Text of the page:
If you keep documents in several clouds and if you like the simplicity and speed of the Mac’s Finder application for pulling up the stuff on your hard drive, then you may love a new approach for bringing all your clouds together in one elegant place: the Jolidrive.
Jolicloud, the company behind Jolidrive, now will allow users to access their spreadsheets, status updates, articles from one place. The company, which previously developed a cloud-based operating system, is informing its million-strong user base that it has added to the list of sites users can connect to store in one place files ranging from spreadsheets to status updates, from articles to albums, said Tariq Krim, CEO and founder of the Paris-based company. Last year the company came out with a more limited version that could pull from fewer sites, including Twitter and Facebook.
Sign up for the site now, and you’ll be able to connect your current Box, Dropbox, Flickr, Google Drive, Instagram, Skydrive, SoundCloud and YouTube accounts, for starters. Once multiple clouds are connected, signing in to Jolicloud means signing into them all — no more logging in to one at a time or having eight different tabs open for where your stuff is stored.
Krim talked again and again about making the user experience easy. Rather than trying to provide massive computing power or analytics, the company decided to focus on offering a simple product that users can connect with on an emotional level to simplify life.
Easy on the eyes
Indeed, the app is easy on the eyes — mine, at least. The main document-browsing screen expands and contracts, and a separate pane shows the data use of document-storage clouds. Plus, it’s nice to be able to quickly switch between clouds to check out different documents while staying in the same browser tab.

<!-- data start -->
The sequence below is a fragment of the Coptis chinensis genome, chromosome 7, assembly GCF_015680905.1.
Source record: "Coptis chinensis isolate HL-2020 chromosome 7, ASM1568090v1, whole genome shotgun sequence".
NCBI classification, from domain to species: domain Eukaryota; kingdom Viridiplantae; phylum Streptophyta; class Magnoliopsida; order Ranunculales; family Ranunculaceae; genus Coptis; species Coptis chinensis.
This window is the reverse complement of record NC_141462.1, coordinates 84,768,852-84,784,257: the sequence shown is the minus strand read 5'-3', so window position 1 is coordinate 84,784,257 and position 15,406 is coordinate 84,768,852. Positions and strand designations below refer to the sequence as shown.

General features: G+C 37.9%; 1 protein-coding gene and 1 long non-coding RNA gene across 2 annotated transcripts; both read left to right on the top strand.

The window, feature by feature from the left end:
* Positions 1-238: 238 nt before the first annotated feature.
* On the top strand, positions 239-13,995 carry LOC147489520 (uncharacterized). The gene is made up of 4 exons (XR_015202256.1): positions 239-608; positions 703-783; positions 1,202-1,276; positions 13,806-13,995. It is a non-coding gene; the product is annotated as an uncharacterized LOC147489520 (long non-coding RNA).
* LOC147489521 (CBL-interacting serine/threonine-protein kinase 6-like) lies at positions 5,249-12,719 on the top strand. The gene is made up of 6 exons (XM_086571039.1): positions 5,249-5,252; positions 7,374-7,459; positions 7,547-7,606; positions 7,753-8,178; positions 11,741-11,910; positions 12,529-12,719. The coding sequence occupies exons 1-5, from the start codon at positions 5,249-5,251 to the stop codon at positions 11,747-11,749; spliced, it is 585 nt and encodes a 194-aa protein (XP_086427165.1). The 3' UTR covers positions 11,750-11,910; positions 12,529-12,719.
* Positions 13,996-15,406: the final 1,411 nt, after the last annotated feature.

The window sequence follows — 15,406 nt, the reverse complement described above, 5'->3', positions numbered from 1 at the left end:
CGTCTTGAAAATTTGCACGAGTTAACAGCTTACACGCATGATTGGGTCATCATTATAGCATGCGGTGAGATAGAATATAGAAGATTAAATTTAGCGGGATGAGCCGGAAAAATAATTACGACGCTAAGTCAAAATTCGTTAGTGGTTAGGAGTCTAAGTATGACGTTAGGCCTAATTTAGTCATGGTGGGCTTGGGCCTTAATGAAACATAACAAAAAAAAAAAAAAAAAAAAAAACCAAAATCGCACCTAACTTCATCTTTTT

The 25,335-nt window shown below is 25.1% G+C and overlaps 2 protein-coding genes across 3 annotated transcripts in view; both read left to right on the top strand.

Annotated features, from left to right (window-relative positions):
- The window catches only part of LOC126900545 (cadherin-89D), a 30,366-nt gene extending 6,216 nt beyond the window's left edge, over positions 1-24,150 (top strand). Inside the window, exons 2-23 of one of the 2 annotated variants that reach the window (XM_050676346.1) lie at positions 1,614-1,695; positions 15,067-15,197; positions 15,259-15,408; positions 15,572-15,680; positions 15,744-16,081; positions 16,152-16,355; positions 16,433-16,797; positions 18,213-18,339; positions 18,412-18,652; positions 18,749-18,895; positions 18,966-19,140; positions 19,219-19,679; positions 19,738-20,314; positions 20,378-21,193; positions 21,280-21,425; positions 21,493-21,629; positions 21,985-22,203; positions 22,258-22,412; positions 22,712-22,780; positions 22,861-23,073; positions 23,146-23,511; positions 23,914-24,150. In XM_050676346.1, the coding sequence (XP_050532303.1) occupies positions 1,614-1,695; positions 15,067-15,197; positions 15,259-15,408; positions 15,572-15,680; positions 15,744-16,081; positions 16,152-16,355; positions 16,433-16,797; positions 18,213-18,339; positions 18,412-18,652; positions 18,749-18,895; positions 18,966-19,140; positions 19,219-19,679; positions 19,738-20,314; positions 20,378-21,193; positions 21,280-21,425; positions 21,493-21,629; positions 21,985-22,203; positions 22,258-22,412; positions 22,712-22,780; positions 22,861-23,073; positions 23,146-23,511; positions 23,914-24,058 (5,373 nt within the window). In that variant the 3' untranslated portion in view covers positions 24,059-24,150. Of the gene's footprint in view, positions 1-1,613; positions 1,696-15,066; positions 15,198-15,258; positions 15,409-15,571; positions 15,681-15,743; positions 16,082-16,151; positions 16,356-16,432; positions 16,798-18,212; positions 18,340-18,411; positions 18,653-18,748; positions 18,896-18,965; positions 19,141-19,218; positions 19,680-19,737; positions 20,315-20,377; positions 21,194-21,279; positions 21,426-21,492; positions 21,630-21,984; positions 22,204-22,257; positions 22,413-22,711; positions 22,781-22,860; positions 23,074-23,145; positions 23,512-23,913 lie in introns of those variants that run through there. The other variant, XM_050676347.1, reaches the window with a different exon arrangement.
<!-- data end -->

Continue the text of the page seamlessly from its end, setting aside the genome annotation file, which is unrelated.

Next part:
I found a few shortcomings while playing with it briefly on Wednesday. It can take three or four seconds to load lists of available documents, which is slower than Google Drive. I can’t search across multiple clouds, which is somewhat understandable, given that different document types have different categories of words to search for. Also, I can’t create, say, a Google Drive document on the fly. And when I click certain kinds of documents in Dropbox, at least, my browser opens a new tab and shows my Dropbox folder.
What’s more, I keep stuff in a few widely adopted silos that are not supported. (Quick examples: Google Mail, Twitter, WordPress. They might not be called clouds, but they do store content. Fortunately, Jolicloud will roll out an API soon, so other clouds can give Jolidrive users access to their other documents inside Jolicloud.
Aggregating your clouds
The site is free to all users — for now. Krim said the company could add a pro version, and it might make an option for business users, who might want to maintain personal clouds alongside separate accounts for work.
Other products or services, such as Facebook and Google+, let users bring together different kinds of content in one place. And Jolicloud bears some resemblance to cloud aggregators from startups Primadesk and Otixo. CloudMagic lets users search across many clouds.
Without a doubt, the Jolidrive can help users bring together disparate silos of their clouds. The Jolidrive API likely will prove more crucial as more clouds pop up, the cloud-storage wars rage on and more aspects of life move from the desktop to the cloud. It’s only a matter of time before some company — maybe Jolidrive, maybe not — takes this achievement in simplification, builds a comparable product for the enterprise with features hordes of business users could appreciate, and monetizes it.